Noisy circumnutations facilitate self-organized shade avoidance in sunflowers Journal Article uri icon



  • AbstractCircumnutations are widespread in plants and typically associated with exploratory movements, however a quantitative understanding of their role remains elusive. In this study we report, for the first time, the role of noisy circumnutations in facilitating an optimal growth pattern within a crowded group of mutually shading plants. We revisit the problem of self-organization observed for sunflowers, mediated by shade response interactions. Our analysis reveals that circumnutation movements conform to a bounded random walk characterized by a remarkably broad distribution of velocities, covering three orders of magnitude. In motile animal systems such wide distributions of movement velocities are frequently identified with enhancement of behavioral processes, suggesting that circumnutations may serve as a source of functional noise. To test our hypothesis, we developed a parsimonious model of interacting growing disks, informed by experiments, successfully capturing the characteristic dynamics of individual and multiple interacting plants. Employing our simulation framework we examine the role of circumnutations in the system, and find that the observed breadth of the velocity distribution confers advantageous effects by facilitating exploration of potential configurations, leading to an optimized arrangement with minimal shading. These findings represent the first report of functional noise in plant movements, and establishes a theoretical foundation for investigating how plants navigate their environment by employing computational processes such as task-oriented processes, optimization, and active sensing.One sentence summary of paperThe study highlights noisy circumnutations as a strategy plants use for optimizing growth in crowded conditions.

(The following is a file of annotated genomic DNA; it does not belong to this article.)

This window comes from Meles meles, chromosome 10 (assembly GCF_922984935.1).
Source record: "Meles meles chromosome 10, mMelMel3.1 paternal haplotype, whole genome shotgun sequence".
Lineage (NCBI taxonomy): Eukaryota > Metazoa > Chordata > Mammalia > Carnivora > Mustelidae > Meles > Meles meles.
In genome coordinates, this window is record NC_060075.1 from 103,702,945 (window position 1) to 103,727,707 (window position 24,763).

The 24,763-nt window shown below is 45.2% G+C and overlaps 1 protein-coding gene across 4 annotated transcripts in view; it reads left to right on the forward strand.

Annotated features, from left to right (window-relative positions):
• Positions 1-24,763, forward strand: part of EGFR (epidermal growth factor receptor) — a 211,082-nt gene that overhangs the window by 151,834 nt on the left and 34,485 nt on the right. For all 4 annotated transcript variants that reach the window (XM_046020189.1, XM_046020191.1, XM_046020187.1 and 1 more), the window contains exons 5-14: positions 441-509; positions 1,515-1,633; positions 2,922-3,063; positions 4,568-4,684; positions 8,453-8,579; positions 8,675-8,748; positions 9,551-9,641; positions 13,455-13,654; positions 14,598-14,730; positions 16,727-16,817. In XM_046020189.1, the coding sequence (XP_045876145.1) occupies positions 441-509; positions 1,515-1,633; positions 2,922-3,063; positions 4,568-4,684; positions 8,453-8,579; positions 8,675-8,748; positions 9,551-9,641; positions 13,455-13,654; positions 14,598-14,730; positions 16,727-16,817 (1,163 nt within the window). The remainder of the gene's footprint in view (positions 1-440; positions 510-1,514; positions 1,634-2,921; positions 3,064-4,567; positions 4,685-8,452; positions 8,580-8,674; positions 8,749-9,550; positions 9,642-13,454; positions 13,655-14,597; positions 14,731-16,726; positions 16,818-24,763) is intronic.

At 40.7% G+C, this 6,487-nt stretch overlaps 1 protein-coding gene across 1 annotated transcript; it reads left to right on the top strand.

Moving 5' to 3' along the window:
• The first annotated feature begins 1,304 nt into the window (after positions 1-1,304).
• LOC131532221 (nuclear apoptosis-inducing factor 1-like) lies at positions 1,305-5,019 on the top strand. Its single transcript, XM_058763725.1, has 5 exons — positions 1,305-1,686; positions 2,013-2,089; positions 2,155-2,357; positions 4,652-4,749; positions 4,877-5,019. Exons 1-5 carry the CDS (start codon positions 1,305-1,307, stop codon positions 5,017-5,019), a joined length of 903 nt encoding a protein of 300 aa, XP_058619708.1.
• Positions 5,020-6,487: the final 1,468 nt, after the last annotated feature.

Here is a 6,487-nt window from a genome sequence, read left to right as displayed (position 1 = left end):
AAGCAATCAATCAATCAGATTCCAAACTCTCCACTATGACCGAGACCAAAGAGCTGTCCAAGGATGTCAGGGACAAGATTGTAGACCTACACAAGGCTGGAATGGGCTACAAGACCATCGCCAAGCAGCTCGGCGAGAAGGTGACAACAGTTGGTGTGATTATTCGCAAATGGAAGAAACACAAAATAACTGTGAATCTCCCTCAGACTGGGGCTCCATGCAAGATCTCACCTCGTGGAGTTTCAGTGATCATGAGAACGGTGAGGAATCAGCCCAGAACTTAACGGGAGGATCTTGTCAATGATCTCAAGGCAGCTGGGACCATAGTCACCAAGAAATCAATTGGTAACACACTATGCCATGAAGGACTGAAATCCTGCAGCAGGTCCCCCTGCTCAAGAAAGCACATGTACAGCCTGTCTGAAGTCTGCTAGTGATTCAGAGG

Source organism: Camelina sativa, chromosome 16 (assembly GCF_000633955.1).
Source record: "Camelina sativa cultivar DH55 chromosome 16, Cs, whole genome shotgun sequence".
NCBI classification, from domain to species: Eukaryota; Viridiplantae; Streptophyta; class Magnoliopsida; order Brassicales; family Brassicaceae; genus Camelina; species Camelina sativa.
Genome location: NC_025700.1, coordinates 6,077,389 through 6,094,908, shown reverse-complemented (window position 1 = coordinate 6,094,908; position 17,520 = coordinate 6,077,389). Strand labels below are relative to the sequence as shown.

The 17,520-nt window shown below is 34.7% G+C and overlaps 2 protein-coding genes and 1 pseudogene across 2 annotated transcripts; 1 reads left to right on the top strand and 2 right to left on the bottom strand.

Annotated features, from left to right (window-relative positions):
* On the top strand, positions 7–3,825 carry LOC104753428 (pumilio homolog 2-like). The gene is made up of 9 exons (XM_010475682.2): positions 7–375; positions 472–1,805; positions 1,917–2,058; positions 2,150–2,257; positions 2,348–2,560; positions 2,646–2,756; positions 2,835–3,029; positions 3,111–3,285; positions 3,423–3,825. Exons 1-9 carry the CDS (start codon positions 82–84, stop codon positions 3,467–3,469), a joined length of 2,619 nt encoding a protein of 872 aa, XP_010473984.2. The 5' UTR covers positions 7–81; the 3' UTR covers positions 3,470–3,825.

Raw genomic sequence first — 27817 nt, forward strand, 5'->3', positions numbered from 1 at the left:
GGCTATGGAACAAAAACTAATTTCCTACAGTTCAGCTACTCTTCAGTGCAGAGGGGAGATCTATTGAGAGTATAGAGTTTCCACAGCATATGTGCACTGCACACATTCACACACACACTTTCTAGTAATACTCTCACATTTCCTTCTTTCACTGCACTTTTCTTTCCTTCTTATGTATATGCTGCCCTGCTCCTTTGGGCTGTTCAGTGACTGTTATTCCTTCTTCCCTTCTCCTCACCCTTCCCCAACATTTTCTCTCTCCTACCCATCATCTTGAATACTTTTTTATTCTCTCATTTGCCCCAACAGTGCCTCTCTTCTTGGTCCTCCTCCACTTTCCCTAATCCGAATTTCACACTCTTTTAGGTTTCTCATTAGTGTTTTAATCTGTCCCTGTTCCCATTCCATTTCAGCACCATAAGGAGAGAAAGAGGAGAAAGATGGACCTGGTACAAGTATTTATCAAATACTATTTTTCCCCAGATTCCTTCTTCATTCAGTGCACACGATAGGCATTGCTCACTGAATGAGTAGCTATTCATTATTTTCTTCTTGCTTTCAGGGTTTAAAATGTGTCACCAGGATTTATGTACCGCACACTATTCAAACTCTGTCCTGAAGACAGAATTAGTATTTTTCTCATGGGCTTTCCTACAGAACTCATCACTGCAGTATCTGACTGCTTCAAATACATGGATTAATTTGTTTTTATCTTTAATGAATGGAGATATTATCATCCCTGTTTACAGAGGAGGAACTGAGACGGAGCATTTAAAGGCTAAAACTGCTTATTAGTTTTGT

publication date

  • June 13, 2022

has restriction

  • green

Date in CU Experts

  • June 21, 2022 3:21 AM

Full Author List

  • Nguyen C; Dromi I; Kempinski A; Gall GEC; Peleg O; Meroz Y

author count

  • 6

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